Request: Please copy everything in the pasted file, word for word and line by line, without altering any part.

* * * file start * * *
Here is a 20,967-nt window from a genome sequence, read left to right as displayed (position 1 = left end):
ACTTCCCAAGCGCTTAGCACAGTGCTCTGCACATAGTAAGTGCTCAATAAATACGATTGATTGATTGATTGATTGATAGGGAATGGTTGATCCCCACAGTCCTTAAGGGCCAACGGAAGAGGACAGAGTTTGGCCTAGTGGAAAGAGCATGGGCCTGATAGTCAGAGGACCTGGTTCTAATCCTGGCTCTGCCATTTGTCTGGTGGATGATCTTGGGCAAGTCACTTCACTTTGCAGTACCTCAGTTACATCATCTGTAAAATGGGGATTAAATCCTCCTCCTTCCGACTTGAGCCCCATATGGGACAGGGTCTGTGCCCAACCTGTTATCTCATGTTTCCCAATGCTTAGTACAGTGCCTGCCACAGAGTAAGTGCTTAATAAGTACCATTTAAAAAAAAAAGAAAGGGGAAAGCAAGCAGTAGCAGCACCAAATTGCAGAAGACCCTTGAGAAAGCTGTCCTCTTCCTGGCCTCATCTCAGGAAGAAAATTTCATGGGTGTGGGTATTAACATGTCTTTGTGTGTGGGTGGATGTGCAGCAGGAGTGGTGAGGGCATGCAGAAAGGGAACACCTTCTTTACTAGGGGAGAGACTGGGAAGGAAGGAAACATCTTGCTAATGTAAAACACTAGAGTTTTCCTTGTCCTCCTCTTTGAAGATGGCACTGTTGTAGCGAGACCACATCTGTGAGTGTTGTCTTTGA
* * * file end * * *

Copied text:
Here is a 20,967-nt window from a genome sequence, read left to right as displayed (position 1 = left end):
ACTTCCCAAGCGCTTAGCACAGTGCTCTGCACATAGTAAGTGCTCAATAAATACGATTGATTGATTGATTGATTGATAGGGAATGGTTGATCCCCACAGTCCTTAAGGGCCAACGGAAGAGGACAGAGTTTGGCCTAGTGGAAAGAGCATGGGCCTGATAGTCAGAGGACCTGGTTCTAATCCTGGCTCTGCCATTTGTCTGGTGGATGATCTTGGGCAAGTCACTTCACTTTGCAGTACCTCAGTTACATCATCTGTAAAATGGGGATTAAATCCTCCTCCTTCCGACTTGAGCCCCATATGGGACAGGGTCTGTGCCCAACCTGTTATCTCATGTTTCCCAATGCTTAGTACAGTGCCTGCCACAGAGTAAGTGCTTAATAAGTACCATTTAAAAAAAAAAGAAAGGGGAAAGCAAGCAGTAGCAGCACCAAATTGCAGAAGACCCTTGAGAAAGCTGTCCTCTTCCTGGCCTCATCTCAGGAAGAAAATTTCATGGGTGTGGGTATTAACATGTCTTTGTGTGTGGGTGGATGTGCAGCAGGAGTGGTGAGGGCATGCAGAAAGGGAACACCTTCTTTACTAGGGGAGAGACTGGGAAGGAAGGAAACATCTTGCTAATGTAAAACACTAGAGTTTTCCTTGTCCTCCTCTTTGAAGATGGCACTGTTGTAGCGAGACCACATCTGTGAGTGTTGTCTTTGA